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August 3, 2005

8

Automator and FileVault

Update: Jan tells us that in Leopard this issue is fixed. I have not tested it myself, but I certainly trust her.

Truth be told, I’m an AppleScript junkie. I love how easily I can write a simple program to give me a better or more natural interaction than it was designed for. As a result, I’m also a huge fan of Automator, which builds on AppleScript and makes development even easier (It reminds me of programming SCEA’s Carnage Heart).
Anyway, trying it out I discovered that Apple ran into an AppleScript bug that’s been around since Panther, and I can’t believe hasn’t been fixed.

The bug manifests itself as an “Applescript Error” such as :
– “Can’t get properties of alias”
– “Can’t get file type of alias”
and is followed by (-1728).

What’s going on here is that the AppleScript hooks in the Finder can’t cope with FileVault. I tried programming an Automator Action based on Jan Bardi‘s AppleScript, but the resulting alias still causes these errors.

The only workarounds are to move files into a working directory and then move them back, or to turn FileVault off. I did the former.

To do this in a workflow:
1. Create a folder somewhere outside of FileVault (I created a “Scratch” folder on my startup disk)
2. Use either the “Copy Finder Items” or “Move Finder Items” Finder Action near the start of your workflow and set the folder in step 1. as the destination.
3. At the end of your workflow, use the “Move Finder Items” Finder Action and you can set your destination back in a FileVault folder.
You probably want to check the “Replacing existing files” checkbox in both of these Finder Actions.

Now your workflow can cope with FileVault, though not securely. A malicious program might monitor such working folders and copy their contents elsewhere, but if it’s going to a be a workflow running on a private machine, it’s most likely safe.

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8 Comments Post a comment
  1. Nov 4 2005

    Funny, I get the same error, but I don’t have FileVault on, and never have. Hmm, thanks for writing about this anyway.

  2. Conrad
    Nov 4 2005

    It might have to do with some characters in your drive’s name or in the name of the file or it’s containing folder. Basically, the error indicates that Applescript can’t parse the filename. In the case of FileVault, all user files are under a hidden drive mounted in /Volumes/.username which then is redirected to /Users/username. AppleScript can’t cope with that. An error for a non-FileVault file is likely a similar access problem.

  3. Bob
    Jan 15 2006

    This happens (at least, it happens to me) with any file that is on a different volume from the boot partition. I don’t know a solution other that copying the files to someplace like /private/var/tmp and then copying them back when you’re done.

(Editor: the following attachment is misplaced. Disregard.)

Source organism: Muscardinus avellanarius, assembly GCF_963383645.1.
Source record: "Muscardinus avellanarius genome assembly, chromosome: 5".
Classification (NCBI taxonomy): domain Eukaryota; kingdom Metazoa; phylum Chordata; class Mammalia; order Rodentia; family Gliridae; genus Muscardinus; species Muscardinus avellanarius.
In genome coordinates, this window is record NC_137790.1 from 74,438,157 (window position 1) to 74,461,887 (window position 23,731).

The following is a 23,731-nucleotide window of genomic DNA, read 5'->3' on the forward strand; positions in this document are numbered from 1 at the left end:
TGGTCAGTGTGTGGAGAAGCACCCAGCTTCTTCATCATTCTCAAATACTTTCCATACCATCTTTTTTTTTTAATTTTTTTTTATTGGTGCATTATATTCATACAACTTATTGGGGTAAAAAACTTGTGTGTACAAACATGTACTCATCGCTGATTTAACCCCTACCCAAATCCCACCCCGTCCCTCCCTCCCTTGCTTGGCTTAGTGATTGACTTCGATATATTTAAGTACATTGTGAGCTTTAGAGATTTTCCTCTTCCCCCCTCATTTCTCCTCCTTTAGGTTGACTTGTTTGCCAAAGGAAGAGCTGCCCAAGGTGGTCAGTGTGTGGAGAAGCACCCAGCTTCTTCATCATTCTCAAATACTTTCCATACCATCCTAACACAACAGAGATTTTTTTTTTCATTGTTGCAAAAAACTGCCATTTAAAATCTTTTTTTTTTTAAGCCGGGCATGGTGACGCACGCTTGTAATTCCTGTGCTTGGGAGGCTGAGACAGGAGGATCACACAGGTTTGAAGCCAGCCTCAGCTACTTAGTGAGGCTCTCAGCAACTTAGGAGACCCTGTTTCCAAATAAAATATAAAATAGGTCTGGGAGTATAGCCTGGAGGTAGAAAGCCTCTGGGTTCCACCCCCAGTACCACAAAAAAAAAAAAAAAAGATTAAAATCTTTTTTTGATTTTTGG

4. David
    Feb 1 2006

    The error appears to be due to “true paths” vs. aliases of a the home directory and the added “.sparseimage” to the name when using FileVault. The finder uses aliases that brake with FileVault because it does not recognize the “alias”.sparseimage

    In 10.4.4 (Tiger) your home directory’s “true path” is more like “/Users/.username/username.sparseimage”

    example: If your Username = sombody

    Then your true “UNIX” path to the uppermost tear of your home directory is actually found at /Users/.sombody/sombody.sparseimage

    I have had some success feeding the finder a UNIX path and UNIX command outputs [instead of relying on the finder aliases that break].

    To do this, I use the “run a shell script” (bash/stdin defaults) with an echo command. There’s probably other ways to do this but it seems to work good for me.

    i.e.
    Inside the text field of the “Run Shell Script” given the username “somebody” you would type the following:

    echo /Users/somebody/Documents

    Then feed its output into “Copy Finder Items” or something else.

    The result of the echo above would place you inside of your Documents folder. The echo command itself just means “repeat these words.” So you could echo -anything- as an input.

    Another tip is that you can seperate UNIX commands and place them all in the same shell script by placing a ; in between your commands.

    I.E.
    if the following was entered:
    rm /User/somebody/Documents/oldfile; echo /Users/somebody/Documents

    The result would trash the “oldfile” and then output the “desired path” of your Documents Folder (to the next item listed in Automator).

    hope this helps,

    -David

  5. celi_v
    Mar 19 2007

    Brilliant! This has been driving me crazy, thanks a lot.

  6. adm
    Sep 1 2007

    thanks. this had been driving me crazy, too. i can’t believe it hasn’t been fixed.

    i took the option of created a temp folder at the root directory, manually copying all the images i wanted to resize into it, and then using subdirectory of the temp folder as the target. very simple, easy-to-repeat solution.

Trackbacks & Pingbacks

  1. Graph Paper » Blog Archive » The Downsides of FileVault
  2. symbolshift.com » Blog Archive » Smooth Automator

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